Seven months after DHS announcement, Yuma wall gaps are still open

FOX 9’s Adam Klepp reports on a recent border activity

Seven months ago the Department of Homeland Security announced they’d be closing the Yuma border wall gaps.

As of July they still remain open and there’s no signs of construction starting soon.

Even though piles of unused border fences sit not a mile from the gaps.

On Wednesday morning the first group of migrants arrived after 2:30 am

According to Yuma’s Chief Patrol Officer, local agents have already apprehended more than 10,000 migrants this month,

Attempting to seek asylum in the states, and give their families a better life.

“I got here with my family and I am very grateful to god and our lady of guadalupe that we’re here. Now it’s time to find a better future for my family especially for my son,” Yuli, from Peru said.

Yuli and her son, Yuma border 07/20/22

This gap where some migrants cross is at the Cocopah Reservation, but it likely won’t be walled off anytime soon as it is sovereign land.

Migrants who have crossed here before say they found out it was an easy place to get into the United States from word of mouth.

“From the internet, people share their experiences,” Sofia from Russia said.

The gaps which DHS will likely close in the Yuma Sector are up near the Morelos Dam.

This video given to us from local border patrol shows how the gaps can be problematic.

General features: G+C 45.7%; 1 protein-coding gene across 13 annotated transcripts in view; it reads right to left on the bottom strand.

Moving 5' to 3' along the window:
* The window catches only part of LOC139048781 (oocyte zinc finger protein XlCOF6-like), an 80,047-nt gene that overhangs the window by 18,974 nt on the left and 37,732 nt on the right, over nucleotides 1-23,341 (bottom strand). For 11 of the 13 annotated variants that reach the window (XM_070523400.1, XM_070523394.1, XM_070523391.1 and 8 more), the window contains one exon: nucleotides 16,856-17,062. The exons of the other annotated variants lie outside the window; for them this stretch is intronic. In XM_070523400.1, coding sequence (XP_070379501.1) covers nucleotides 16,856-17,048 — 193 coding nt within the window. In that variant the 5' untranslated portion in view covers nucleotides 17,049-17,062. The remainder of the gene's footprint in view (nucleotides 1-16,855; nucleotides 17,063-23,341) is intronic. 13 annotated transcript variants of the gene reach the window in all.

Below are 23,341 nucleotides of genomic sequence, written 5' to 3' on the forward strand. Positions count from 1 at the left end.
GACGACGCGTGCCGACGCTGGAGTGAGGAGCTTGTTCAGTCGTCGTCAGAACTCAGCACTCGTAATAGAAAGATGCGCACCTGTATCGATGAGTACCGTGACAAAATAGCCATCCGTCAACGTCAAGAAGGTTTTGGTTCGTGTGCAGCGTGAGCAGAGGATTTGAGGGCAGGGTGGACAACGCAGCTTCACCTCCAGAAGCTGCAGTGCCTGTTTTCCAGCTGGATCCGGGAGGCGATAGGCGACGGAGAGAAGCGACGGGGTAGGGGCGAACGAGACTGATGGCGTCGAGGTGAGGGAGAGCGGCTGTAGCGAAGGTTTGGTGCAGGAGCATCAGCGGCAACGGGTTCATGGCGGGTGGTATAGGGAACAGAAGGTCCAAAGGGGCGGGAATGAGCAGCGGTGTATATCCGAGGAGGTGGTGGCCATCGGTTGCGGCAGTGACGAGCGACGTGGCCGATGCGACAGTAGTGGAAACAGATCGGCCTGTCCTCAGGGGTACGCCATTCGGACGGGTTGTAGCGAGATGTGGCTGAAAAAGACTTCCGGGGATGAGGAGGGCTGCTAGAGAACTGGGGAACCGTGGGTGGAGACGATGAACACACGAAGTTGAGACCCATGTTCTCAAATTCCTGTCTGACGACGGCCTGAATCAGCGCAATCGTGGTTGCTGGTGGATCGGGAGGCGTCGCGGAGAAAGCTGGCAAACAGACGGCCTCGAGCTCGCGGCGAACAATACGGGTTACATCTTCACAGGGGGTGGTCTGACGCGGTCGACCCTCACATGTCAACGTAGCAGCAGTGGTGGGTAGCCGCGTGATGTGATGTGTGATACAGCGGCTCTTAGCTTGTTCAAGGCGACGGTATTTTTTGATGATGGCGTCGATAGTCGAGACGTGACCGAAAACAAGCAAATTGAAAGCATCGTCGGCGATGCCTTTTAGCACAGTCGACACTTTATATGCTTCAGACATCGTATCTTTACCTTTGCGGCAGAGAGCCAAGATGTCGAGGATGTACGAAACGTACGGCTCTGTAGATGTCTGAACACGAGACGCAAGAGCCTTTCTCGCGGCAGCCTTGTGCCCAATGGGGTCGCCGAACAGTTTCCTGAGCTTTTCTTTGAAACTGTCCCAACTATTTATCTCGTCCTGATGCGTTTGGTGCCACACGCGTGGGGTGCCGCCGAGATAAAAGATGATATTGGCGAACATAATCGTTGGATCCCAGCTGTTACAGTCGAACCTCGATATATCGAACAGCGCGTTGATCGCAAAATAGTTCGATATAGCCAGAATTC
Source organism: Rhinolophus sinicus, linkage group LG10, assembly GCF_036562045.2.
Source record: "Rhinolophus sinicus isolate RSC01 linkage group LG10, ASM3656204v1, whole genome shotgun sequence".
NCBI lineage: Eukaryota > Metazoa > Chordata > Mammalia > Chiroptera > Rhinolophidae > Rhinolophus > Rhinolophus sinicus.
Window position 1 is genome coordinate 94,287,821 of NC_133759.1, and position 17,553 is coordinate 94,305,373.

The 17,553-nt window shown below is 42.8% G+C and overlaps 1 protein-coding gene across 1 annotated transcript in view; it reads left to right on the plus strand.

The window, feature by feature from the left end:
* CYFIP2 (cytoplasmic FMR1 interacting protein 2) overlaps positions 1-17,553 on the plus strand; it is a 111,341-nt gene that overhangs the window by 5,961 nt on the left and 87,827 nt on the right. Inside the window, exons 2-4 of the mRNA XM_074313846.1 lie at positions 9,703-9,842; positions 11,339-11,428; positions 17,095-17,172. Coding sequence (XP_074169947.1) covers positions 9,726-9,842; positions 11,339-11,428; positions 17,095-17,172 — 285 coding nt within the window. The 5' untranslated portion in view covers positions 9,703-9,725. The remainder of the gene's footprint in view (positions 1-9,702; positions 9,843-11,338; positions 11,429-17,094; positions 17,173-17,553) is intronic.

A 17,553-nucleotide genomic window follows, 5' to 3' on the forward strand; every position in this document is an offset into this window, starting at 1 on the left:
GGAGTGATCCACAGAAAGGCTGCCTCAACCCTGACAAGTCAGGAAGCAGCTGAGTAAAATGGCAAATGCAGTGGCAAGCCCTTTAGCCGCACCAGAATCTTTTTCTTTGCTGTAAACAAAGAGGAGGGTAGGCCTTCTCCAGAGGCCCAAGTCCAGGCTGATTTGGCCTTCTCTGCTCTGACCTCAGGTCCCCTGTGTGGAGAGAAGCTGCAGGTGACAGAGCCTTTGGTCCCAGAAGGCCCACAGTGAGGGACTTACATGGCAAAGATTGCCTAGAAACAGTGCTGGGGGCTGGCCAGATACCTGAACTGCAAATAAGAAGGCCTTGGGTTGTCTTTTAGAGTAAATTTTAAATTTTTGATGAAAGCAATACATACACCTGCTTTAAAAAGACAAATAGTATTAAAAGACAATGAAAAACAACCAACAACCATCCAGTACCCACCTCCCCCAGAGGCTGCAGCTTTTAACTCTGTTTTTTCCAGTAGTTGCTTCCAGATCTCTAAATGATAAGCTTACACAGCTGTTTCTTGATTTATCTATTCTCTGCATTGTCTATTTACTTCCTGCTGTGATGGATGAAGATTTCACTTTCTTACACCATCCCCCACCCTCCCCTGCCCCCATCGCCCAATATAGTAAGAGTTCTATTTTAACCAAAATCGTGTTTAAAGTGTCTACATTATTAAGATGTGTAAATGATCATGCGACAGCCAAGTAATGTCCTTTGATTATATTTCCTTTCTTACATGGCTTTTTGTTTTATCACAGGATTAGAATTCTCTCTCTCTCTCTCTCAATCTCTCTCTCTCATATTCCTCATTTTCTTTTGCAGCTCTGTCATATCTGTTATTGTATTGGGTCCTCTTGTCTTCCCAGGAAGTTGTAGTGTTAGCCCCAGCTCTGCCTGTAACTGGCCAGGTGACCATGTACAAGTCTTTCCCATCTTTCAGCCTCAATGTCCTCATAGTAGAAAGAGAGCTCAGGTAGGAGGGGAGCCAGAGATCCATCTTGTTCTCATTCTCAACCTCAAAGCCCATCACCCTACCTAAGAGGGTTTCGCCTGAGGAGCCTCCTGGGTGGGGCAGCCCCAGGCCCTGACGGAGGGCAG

Illegal immigrants run through the open wall gaps in Yuma and into a waiting car.

These immigrants ran through the gaps, and ag fields, to a waiting car on Somerton Avenue.

Agents say they were able to pull this vehicle over, arrest the driver, and process the two illegal immigrants.

While closing these gaps would prevent migrants running through, and also alleviate some of the food safety concerns with many agricultural fields at this part of the wall.

But in terms of number of apprehensions, those likely would not go down.

If the gaps near the Morelos Dam closed, migrants could simply cross 5 miles south of them at the Cocopah Reservation.

Also, most of the border wall from Los Algodones down to San Luis is built inside the US – Mexico border.

With the actual border being in the middle of the Colorado River.

Meaning even if this gap was closed, migrants would still be able to simply walk up to the wall, be in the United States, and make their asylum claim.

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